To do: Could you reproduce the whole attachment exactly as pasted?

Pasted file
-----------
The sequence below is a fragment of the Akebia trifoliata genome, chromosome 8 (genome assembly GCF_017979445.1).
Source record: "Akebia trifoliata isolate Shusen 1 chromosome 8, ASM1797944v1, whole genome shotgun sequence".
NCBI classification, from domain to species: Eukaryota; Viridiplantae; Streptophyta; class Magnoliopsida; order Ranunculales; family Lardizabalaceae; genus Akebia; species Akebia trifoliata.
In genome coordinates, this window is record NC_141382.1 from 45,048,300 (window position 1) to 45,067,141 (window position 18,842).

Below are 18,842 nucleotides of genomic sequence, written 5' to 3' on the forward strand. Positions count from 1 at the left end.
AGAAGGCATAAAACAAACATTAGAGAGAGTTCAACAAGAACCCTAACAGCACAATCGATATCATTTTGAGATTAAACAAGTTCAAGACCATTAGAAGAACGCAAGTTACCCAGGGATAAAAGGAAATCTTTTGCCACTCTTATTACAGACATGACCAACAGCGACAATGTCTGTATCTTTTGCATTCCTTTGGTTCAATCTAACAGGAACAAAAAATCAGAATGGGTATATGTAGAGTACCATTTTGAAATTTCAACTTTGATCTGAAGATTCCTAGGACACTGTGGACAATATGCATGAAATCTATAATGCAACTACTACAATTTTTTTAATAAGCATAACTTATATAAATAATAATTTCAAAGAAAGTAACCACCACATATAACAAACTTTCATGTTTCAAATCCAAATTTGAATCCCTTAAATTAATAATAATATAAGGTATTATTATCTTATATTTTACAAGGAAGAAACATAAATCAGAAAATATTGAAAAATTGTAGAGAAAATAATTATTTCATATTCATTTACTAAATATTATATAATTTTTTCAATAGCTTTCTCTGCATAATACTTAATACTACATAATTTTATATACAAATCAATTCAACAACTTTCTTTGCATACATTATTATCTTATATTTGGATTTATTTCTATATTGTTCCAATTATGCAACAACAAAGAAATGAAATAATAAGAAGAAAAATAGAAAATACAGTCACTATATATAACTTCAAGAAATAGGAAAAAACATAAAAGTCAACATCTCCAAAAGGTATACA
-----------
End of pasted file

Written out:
The sequence below is a fragment of the Akebia trifoliata genome, chromosome 8 (genome assembly GCF_017979445.1).
Source record: "Akebia trifoliata isolate Shusen 1 chromosome 8, ASM1797944v1, whole genome shotgun sequence".
NCBI classification, from domain to species: Eukaryota; Viridiplantae; Streptophyta; class Magnoliopsida; order Ranunculales; family Lardizabalaceae; genus Akebia; species Akebia trifoliata.
In genome coordinates, this window is record NC_141382.1 from 45,048,300 (window position 1) to 45,067,141 (window position 18,842).

Below are 18,842 nucleotides of genomic sequence, written 5' to 3' on the forward strand. Positions count from 1 at the left end.
AGAAGGCATAAAACAAACATTAGAGAGAGTTCAACAAGAACCCTAACAGCACAATCGATATCATTTTGAGATTAAACAAGTTCAAGACCATTAGAAGAACGCAAGTTACCCAGGGATAAAAGGAAATCTTTTGCCACTCTTATTACAGACATGACCAACAGCGACAATGTCTGTATCTTTTGCATTCCTTTGGTTCAATCTAACAGGAACAAAAAATCAGAATGGGTATATGTAGAGTACCATTTTGAAATTTCAACTTTGATCTGAAGATTCCTAGGACACTGTGGACAATATGCATGAAATCTATAATGCAACTACTACAATTTTTTTAATAAGCATAACTTATATAAATAATAATTTCAAAGAAAGTAACCACCACATATAACAAACTTTCATGTTTCAAATCCAAATTTGAATCCCTTAAATTAATAATAATATAAGGTATTATTATCTTATATTTTACAAGGAAGAAACATAAATCAGAAAATATTGAAAAATTGTAGAGAAAATAATTATTTCATATTCATTTACTAAATATTATATAATTTTTTCAATAGCTTTCTCTGCATAATACTTAATACTACATAATTTTATATACAAATCAATTCAACAACTTTCTTTGCATACATTATTATCTTATATTTGGATTTATTTCTATATTGTTCCAATTATGCAACAACAAAGAAATGAAATAATAAGAAGAAAAATAGAAAATACAGTCACTATATATAACTTCAAGAAATAGGAAAAAACATAAAAGTCAACATCTCCAAAAGGTATACA